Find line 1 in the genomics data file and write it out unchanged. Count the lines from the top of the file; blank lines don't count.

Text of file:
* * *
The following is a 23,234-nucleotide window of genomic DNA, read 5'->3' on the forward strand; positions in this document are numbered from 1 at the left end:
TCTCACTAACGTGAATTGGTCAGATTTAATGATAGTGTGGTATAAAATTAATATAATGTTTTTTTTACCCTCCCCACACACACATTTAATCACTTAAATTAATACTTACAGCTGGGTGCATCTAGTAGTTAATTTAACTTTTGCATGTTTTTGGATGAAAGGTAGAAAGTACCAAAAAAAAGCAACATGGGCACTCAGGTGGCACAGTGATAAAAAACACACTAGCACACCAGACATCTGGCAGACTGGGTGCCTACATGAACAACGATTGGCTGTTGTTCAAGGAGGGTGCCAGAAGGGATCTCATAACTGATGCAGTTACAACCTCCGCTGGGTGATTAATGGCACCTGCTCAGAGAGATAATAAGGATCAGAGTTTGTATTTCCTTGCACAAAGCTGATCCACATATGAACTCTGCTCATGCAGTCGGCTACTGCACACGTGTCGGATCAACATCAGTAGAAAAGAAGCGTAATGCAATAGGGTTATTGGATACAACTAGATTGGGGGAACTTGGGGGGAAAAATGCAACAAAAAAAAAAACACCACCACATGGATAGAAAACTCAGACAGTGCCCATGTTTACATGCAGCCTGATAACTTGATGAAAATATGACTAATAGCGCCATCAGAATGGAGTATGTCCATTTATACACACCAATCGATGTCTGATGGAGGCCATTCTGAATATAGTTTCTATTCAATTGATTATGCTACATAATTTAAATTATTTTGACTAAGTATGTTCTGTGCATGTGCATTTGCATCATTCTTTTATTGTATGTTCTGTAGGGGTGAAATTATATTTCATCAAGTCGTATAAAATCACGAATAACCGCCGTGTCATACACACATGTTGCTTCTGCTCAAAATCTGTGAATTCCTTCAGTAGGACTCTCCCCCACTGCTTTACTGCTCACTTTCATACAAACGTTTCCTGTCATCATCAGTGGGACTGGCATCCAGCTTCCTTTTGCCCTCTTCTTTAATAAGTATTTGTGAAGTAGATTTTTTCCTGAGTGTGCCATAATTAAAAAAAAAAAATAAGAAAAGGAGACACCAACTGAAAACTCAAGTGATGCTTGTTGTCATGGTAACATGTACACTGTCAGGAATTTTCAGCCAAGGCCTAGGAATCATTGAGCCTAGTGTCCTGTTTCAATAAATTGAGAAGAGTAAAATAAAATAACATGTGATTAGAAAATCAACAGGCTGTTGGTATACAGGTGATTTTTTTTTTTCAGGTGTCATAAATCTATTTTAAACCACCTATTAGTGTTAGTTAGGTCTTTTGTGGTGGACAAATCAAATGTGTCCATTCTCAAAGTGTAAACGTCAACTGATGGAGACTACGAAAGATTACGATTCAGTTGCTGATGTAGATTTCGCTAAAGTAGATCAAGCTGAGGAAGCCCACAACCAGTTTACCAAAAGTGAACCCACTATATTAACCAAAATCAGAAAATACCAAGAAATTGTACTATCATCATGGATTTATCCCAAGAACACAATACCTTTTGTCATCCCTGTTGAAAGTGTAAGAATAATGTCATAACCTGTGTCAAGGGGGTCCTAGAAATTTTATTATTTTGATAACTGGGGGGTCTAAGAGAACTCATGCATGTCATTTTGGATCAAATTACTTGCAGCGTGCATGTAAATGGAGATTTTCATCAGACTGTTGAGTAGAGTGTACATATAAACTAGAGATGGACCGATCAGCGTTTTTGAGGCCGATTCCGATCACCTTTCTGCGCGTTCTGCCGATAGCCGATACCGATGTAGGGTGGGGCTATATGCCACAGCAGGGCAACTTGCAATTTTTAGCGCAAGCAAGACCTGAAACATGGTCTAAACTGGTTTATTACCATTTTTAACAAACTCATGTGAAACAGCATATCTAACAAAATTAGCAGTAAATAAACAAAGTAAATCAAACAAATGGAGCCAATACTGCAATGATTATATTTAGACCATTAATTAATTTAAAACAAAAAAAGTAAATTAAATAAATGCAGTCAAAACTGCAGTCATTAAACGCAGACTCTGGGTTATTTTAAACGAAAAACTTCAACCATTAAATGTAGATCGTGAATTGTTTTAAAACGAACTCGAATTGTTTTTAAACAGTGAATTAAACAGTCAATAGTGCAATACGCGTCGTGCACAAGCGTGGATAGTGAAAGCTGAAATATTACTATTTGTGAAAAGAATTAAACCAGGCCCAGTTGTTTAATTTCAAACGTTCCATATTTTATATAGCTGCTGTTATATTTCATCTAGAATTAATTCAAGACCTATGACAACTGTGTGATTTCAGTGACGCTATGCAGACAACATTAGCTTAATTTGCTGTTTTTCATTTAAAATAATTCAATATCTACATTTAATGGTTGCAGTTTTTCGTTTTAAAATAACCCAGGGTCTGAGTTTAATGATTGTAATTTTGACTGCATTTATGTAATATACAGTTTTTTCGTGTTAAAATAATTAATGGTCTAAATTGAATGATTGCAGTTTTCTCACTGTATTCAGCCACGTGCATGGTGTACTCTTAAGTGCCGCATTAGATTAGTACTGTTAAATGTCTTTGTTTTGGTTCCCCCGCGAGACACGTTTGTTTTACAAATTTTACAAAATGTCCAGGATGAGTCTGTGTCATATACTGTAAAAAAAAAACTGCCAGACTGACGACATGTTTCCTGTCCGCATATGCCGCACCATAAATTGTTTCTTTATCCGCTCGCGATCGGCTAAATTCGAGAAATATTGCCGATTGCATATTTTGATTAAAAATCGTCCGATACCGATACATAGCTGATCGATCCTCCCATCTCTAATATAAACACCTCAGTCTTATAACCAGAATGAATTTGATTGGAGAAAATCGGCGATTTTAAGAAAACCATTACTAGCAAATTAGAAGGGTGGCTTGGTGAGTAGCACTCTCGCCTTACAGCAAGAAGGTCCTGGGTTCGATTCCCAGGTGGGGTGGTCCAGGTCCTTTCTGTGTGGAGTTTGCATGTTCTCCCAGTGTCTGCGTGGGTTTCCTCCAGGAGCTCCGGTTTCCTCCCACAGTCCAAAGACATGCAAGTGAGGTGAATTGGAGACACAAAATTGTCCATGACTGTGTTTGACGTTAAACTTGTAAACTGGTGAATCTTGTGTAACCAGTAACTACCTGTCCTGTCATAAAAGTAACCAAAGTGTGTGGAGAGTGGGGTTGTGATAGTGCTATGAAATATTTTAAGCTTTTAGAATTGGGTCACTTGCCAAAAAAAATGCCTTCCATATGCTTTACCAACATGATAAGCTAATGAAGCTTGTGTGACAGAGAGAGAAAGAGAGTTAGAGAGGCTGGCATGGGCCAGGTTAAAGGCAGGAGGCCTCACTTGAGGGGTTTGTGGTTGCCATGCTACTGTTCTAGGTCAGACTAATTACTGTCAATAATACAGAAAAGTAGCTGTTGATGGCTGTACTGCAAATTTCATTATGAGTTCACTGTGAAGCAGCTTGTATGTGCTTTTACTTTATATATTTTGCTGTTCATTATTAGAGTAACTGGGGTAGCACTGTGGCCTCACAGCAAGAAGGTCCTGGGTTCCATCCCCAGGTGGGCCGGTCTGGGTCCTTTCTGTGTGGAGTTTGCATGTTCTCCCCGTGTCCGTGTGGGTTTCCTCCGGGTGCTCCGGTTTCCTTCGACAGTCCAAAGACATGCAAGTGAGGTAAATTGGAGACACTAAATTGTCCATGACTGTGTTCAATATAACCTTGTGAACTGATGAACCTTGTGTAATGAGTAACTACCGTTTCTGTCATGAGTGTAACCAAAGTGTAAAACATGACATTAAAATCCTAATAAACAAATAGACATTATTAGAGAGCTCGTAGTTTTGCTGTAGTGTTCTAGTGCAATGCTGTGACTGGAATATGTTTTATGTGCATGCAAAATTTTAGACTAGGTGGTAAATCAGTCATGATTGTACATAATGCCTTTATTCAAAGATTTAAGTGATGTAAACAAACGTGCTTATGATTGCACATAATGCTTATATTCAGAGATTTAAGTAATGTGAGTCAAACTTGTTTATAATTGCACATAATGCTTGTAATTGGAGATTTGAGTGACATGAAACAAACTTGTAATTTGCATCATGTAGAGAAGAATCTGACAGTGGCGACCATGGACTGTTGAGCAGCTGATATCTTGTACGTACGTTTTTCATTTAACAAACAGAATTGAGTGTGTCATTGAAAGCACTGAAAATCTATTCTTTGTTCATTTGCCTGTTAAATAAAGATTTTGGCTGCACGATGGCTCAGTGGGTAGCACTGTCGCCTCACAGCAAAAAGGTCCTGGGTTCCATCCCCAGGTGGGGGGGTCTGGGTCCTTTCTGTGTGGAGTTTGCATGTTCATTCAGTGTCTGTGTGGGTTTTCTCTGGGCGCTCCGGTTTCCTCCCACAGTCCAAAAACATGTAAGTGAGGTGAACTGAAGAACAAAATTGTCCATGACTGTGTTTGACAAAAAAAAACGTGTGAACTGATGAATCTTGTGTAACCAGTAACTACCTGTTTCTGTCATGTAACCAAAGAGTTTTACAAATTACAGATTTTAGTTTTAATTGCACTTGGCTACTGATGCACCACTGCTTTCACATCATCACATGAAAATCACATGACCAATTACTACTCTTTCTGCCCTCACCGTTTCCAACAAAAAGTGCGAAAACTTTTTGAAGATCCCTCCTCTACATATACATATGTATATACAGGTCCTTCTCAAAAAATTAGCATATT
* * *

The following is a 23,234-nucleotide window of genomic DNA, read 5'->3' on the forward strand; positions in this document are numbered from 1 at the left end: